April 28, 2016
(++++) THE EVOLUTION OF AMUSEMENT
Snoopy: Party Animal—A “Peanuts” Collection. By Charles Schulz. Andrews McMeel. $9.99.
Adulthood Is a Myth: A “Sarah’s Scribbles” Collection. By Sarah Andersen. Andrews McMeel. $14.99.
Although some of Charles Schulz’ Peanuts strips have topical references that have become dated, the majority are as fresh now as they were when Schulz created them – quite an accomplishment, considering the fact that he died in 2000 and had been creating Peanuts for half a century. There are just enough older-than-their-years sensibilities in the Peanuts kids to make their observations enjoyable, telling and amusing for readers today. In the latest Snoopy-focused collection from Andrews McMeel’s AMP! Comics for Kids line of books, for example, Charlie Brown walks to Snoopy’s doghouse with Snoopy’s supper dish, muttering to himself that all he does day after day is feed the dog and that he is getting sick and tired of it. After Charlie Brown leaves, Snoopy gazes down at the dish from his usual perch atop the doghouse, then thinks to himself, “How can you enjoy eating when you feel guilty?” The same theme is handled from a different angle, in what was originally a Sunday strip, with Charlie Brown feeling sorry for himself as he gets food ready for Snoopy yet again – “you don’t even get any thanks for it.” But then Snoopy walks on his back legs to Charlie Brown, his arms held out for a hug, which he delivers, followed by a kiss on Charlie Brown’s hand, leaving Charlie Brown to walk away with a typically bewildered expression, saying, “Well, most of the time you don’t.” A lot of Snoopy’s existence is tied to food. In one strip, Lucy drops a candy on the ground and Snoopy grabs it, then thinks, “Happiness is a piece of fudge caught on the first bounce.” And then there is Snoopy bringing his full food bowl to Charlie Brown, who forgot to put a sprig of parsley on top. Elsewhere, Frieda, the girl with naturally curly hair and the character who always insists that Snoopy should be out chasing rabbits, says that Snoopy leads a useless life, so Snoopy puckers up and gives her a loving “smack,” after which he thinks, “A kiss on the nose does much toward turning aside anger!” There are a number of cat strips here, too – not involving the never-seen scary one next door, but relating to one that Frieda gets and carries around (or gets others to carry around) and that just hangs limply over people’s arms, leading Snoopy to think at one point, “They’ve finally developed a boneless cat.” In another strip, Snoopy is seen thinking that “cats are the crab grass in the lawn of life,” but he is really too good-natured to make crankiness stick, even making friends with multiple snowmen in various strips and becoming heartbroken each time one of them is melted by the sun. This collection’s title is not particularly closely connected to the content, although there are a few party-focused strips here. But then, there are a few of many types of strips, such as a sampling of the famous ones in which Lucy holds a football for Charlie Brown to kick, but always pulls it away at the last instant so he goes flying (Schulz’ variations on that particular theme were legion, akin to those in the Warner Brothers cartoons about the numerous ways the coyote failed to catch the road runner). Peanuts has long since attained the designation of “classic,” and this collection, like other recent ones of old-but-still-wonderful material, shows why.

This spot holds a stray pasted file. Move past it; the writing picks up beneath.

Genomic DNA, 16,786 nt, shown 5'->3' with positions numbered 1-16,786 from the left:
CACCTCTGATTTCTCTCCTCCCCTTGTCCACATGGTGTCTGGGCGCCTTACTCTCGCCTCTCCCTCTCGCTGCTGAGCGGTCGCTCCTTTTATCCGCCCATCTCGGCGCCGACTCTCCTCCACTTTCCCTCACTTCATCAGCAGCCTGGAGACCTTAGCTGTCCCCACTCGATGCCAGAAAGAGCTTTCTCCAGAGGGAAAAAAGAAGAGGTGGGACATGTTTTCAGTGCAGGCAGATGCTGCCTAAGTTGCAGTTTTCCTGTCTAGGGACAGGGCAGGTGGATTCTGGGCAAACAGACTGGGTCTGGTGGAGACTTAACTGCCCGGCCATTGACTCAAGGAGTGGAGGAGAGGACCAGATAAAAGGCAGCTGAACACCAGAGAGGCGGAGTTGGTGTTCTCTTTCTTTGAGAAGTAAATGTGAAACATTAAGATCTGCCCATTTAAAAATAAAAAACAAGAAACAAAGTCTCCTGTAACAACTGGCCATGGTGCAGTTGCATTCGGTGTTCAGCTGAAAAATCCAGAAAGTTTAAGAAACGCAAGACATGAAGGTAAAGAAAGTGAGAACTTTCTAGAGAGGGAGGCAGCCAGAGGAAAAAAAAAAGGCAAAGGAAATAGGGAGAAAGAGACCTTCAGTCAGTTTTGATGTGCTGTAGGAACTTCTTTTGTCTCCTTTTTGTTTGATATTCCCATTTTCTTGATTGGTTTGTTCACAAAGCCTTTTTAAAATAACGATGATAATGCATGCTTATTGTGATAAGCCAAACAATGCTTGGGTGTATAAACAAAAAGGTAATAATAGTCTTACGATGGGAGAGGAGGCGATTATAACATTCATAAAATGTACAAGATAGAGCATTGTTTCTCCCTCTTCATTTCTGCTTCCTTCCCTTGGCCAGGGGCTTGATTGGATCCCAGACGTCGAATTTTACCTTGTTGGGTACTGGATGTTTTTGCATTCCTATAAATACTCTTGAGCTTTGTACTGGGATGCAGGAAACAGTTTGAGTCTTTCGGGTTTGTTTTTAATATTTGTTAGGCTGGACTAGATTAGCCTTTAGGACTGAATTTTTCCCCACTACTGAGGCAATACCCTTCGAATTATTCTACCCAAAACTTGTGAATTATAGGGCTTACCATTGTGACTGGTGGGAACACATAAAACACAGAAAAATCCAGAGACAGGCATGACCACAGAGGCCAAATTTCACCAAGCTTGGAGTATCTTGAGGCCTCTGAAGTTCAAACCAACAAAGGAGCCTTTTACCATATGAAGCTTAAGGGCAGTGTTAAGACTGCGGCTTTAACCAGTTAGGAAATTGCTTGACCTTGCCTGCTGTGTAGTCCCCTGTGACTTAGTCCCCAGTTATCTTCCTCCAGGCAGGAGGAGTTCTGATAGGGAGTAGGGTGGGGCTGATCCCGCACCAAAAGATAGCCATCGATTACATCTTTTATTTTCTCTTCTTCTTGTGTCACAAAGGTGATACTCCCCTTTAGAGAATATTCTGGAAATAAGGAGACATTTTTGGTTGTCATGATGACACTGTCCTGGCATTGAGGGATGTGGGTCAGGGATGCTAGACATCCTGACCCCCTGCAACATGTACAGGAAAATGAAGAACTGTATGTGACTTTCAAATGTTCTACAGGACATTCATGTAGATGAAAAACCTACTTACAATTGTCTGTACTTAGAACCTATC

Humor, however, marches on, as does time. And today’s cartoon-based humor is more likely to be “edgy,” more likely to involve young adults, and more likely to originate or be widely available on the Internet than comics of the past. Sarah Andersen’s “Sarah’s Scribbles” fits right into the modern cartooning ethos. Some of these casual-looking white-background comics offer new takes on old themes, such as one in which the protagonist (Andersen’s alter ego) searches for 10 dollars in her huge purse, ends up falling into it, and in the final panel is floating in space and wondering “Where am I?” Others deal with our always-connected contemporary world, such as “Social Media in Real Life,” in which cartoon Sarah stands on a stage with a megaphone, shouting to a packed audience, “I just ate a burger! And it was good!” Then there are strips in which Sarah’s uterus plots against her: she is sad for no reason and wonders what is wrong with her, while “elsewhere” the sly-looking uterus is thinking, “Two more days”; and in another sequence, the uterus exclaims “Still no baby?” and clamps down on her from inside, causing a perfectly captured expression of menstrual pain. Also here are everyday-life strips, such as one in which cartoon Sarah tries on a series of dresses and tops and discovers that her bra shows through each of them, leading her to ask, “Are clothing companies aware that bras exist?” And in one strip there are four examples of good things cartoon Sarah could do while her WiFi is down – read, enjoy the weather, and so forth – plus a “What I do” panel showing her with eyes bugged out, demanding that the technology obey her. Andersen has a wry and often witty approach to just about everything in her life: one panel is “Me before the holidays,” showing cartoon Sarah looking nice in sweater and scarf, and the next is “Me after the holidays,” showing about half of her body, so swollen that “I don’t even fit in the panel.” This is scarcely timeless humor and highly unlikely ever to be considered “classic,” but it is pointed enough and self-aware enough to resonate with its intended 21st-century audience of young adults. “I’m pretty sure adulthood was a myth all along,” says cartoon Sarah at age 85, and it is hard to escape the notion that that is exactly what real-world Sarah and her friends truly expect to believe five or six decades from now.